Pasteurized Pretenders vs. The Raw Truth

Put the “plant” back in your plant-based eating
three smoothie glasses with straws surrounded by fresh fruits

Depositphotos / alexraths

The popularity of processed foods seems to be waning as more consumers than ever are hitting grocery aisles in search of healthier options. But even armed with the best intentions to feed our families well, marketing gimmicks and misleading labels can make it hard to distinguish fact from fiction. What makes an ingredient truly “healthy,” and what unique benefits can raw whole foods offer?

Trending: The Return of “Plant-Based” Ingredients

When we think of “plant-based,” many of us envision simple ingredient lists made up of fresh, raw whole foods we could find right in nature. Unfortunately, that’s not always easy to find amongst today’s market of ultra-processed vegan foods. But according to Whole Foods Market’s top Food Trends For 2024, demands to put the “plant” back in plant-based eating are on the rise. This aligns with the rising popularity of the ancestral diet (which emphasizes whole, unprocessed foods), the raw food movement, and growing desires to move away from long “factory food" and “food science” ingredient names we can barely pronounce.

What’s Wrong with the Standard American Diet (SAD)?

While some foods get a bad rap due to junk science or health myths, the case against ultra-processed foods is a strong one, backed by decades of ongoing research. Ask many a functional medicine doctor, and they’ll likely tell you that from a holistic standpoint, a good majority of our modern health woes can be traced back to the Standard American Diet (SAD), in which over half of our daily calories come from processed sources (and that’s an estimate on the conservative side). Much of this diet revolves around convenience—North America is considered the birthplace of the fast food industry, after all—but that convenience can come at the high cost of our health.

rows of sprinkled donuts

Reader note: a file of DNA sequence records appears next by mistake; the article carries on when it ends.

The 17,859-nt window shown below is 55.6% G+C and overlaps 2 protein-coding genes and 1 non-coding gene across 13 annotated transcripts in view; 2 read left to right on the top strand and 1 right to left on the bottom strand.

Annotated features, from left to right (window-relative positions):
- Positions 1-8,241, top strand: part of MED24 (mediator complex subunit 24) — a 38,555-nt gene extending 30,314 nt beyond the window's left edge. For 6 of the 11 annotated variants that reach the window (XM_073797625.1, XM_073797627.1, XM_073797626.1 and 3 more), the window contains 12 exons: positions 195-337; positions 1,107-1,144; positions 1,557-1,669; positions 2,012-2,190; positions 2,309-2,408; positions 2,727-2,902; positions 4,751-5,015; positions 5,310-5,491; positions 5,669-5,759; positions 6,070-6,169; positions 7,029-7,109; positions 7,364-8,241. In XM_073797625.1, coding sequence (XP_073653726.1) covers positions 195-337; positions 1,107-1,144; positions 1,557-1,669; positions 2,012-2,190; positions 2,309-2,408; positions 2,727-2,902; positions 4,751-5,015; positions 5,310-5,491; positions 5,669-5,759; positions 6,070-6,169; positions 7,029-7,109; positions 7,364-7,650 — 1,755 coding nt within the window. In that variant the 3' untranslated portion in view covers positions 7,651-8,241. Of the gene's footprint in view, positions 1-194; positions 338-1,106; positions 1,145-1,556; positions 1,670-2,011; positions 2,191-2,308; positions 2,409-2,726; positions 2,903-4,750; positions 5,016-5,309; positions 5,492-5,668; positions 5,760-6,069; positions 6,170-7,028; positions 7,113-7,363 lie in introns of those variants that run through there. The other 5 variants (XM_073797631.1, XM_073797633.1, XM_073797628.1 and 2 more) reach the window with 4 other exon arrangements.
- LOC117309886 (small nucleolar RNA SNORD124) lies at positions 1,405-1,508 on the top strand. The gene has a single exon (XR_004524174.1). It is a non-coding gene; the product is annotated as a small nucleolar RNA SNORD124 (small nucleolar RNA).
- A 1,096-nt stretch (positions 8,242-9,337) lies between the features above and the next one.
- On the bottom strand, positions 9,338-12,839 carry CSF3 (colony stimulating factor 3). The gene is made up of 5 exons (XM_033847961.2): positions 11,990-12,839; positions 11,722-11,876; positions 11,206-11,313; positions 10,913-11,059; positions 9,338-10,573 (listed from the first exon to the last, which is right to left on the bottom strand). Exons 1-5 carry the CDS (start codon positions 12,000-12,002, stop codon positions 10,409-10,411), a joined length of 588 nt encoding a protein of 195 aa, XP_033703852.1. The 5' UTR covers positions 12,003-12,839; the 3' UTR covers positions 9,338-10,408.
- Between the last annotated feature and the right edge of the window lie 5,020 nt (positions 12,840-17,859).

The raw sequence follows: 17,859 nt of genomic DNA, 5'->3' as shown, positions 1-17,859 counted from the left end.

Depositphotos / Anastasiia Chepinska

Processed foods tend to be nutritionally depleted and full of “empty” calories that satisfy taste buds in the moment, yet leave us unsatiated. If you’ve ever experienced an energy crash following a carb-heavy meal or found yourself raiding the pantry in search of another late-night snack, you know firsthand how these foods can drive a vicious cycle of cravings and exhaustion.

The body knows when it’s being short-changed on nutrition, so it’s unsurprising that SAD has been linked to a plethora of modern health issues. “Grazing” on empty calories or foods with a high-glycemic index is associated with an alarming rise in metabolic syndrome (insulin resistance), and this alone has been linked to everything from diabetes to a laundry list of chronic diseases and shorter life expectancy.


“Let food be thy medicine.”–Hippocrates


Food may be the problem, but it can also be the solution. In functional medicine, a healthy diet of whole foods, such as those found in ancestral diets across the world, is viewed as a cornerstone of wellness. When left as close as possible to their natural state, these foods offer endless health benefits, including better weight management, a reduced risk of diabetes and heart disease, improved immunity, and longer life expectancy. . . and that’s just to name a few.